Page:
There are many traditions associated with Christmas, but our parents generation dumped most of them. They replaced them with television watching on a mammoth scale.
Well, I am on a mission to bring back the traditions of Christmas for everyone. Join me why don’t you? it has got to be more fun than watching yet another Tom Cruise rerun.
At Christmas, the family would gather round and play games together. The name game for example is the classic family game. One person thinks of something, tells the group if it is ‘animal, vegetable or mineral’ and then only responds with yes or no to questions from the rest of the family who try to guess what the thinker has in their mind.
The Christmas pedigree of this game is impeccable because in The Charles Dickens classic ‘A Christmas Carol’ Scrooge’s nephew plays the game at his family Christmas Party.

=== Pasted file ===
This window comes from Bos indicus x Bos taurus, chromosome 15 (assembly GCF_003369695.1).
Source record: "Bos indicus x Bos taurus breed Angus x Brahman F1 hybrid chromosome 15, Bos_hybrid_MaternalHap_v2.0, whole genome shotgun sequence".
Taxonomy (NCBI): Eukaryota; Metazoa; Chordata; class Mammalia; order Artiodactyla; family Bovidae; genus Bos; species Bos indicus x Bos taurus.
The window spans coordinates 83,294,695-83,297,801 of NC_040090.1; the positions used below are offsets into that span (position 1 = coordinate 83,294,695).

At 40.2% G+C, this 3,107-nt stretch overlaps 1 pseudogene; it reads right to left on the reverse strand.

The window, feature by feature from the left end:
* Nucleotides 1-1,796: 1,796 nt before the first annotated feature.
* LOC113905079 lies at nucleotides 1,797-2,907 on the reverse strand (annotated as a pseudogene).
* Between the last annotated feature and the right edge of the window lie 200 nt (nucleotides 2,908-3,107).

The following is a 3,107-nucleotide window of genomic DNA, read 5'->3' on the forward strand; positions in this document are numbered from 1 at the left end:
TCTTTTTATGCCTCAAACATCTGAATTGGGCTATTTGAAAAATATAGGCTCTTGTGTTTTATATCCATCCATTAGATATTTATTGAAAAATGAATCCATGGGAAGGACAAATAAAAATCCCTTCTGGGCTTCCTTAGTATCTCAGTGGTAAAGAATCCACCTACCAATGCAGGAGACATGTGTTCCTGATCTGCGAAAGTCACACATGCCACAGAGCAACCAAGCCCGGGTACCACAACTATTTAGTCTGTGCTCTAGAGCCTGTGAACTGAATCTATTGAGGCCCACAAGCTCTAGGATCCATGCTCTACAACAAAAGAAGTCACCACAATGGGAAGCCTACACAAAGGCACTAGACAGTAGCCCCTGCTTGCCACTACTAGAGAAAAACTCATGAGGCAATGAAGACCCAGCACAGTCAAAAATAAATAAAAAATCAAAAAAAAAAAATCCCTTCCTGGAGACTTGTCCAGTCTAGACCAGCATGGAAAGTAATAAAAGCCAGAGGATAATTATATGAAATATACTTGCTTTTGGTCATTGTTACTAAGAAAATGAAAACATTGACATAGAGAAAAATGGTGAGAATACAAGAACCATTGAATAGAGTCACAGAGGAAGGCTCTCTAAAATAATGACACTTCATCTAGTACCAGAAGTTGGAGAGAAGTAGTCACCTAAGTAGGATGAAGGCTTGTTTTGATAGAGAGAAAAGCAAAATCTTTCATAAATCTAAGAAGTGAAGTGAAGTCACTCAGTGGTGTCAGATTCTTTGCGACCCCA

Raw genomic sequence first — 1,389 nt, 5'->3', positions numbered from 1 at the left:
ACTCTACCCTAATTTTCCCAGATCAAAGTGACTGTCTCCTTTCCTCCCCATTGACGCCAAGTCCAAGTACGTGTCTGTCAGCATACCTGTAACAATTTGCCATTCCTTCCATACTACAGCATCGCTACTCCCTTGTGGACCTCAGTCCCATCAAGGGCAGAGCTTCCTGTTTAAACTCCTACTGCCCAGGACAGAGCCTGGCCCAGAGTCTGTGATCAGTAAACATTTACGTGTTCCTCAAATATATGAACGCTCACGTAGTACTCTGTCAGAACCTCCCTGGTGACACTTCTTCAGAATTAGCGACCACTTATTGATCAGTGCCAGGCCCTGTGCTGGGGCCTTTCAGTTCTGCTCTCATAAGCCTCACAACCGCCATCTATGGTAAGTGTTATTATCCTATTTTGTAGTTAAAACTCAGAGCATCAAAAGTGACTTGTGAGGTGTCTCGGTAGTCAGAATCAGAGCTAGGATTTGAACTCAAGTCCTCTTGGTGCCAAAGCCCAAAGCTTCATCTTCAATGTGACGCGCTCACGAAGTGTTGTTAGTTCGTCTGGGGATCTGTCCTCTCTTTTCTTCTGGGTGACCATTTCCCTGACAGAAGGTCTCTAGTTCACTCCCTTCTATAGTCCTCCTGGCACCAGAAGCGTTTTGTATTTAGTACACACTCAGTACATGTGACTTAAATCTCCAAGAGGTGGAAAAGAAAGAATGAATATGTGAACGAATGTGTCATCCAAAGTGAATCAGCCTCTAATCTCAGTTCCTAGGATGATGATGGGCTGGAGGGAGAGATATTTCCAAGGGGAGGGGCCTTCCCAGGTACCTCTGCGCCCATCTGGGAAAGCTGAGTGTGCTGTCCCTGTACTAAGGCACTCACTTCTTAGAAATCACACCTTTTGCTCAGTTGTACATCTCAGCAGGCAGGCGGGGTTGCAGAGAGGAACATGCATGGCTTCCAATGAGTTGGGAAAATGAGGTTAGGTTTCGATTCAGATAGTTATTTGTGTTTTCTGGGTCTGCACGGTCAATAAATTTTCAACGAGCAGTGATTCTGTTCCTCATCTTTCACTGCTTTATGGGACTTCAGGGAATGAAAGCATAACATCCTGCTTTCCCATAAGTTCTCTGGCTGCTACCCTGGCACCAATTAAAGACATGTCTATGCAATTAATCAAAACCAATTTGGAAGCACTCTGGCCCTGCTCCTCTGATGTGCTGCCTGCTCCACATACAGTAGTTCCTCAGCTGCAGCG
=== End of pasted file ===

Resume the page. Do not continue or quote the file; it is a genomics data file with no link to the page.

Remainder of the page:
Other games that work well in the same setting include charades, mind readers (also known as the station game) and just a minute, where you attempt to speak for a minute on a given subject without hesitation, deviation or repetition.
This is the largely forgotten tradition of getting drunk at night in an orchard with friends and neighbours. Wassailng dates back to pre Christian times but survived as a widespread part of the Christmas festivals until the last century. A few groups (particularly in cider apple growing areas) remember to have a wassail but it used to be a huge thing for the community. What’s fun about it? Well, in the darkness meeting up around a fire and drinking cider… What’s not to like for heavens sake?
Sending Christmas round robins
A tradition on the wane. In today’s world of social media we have forgotten the art of summarising the last year and sending copies to friends and relatives. There has also been a backlash from snippy journalists describing round robins as naff.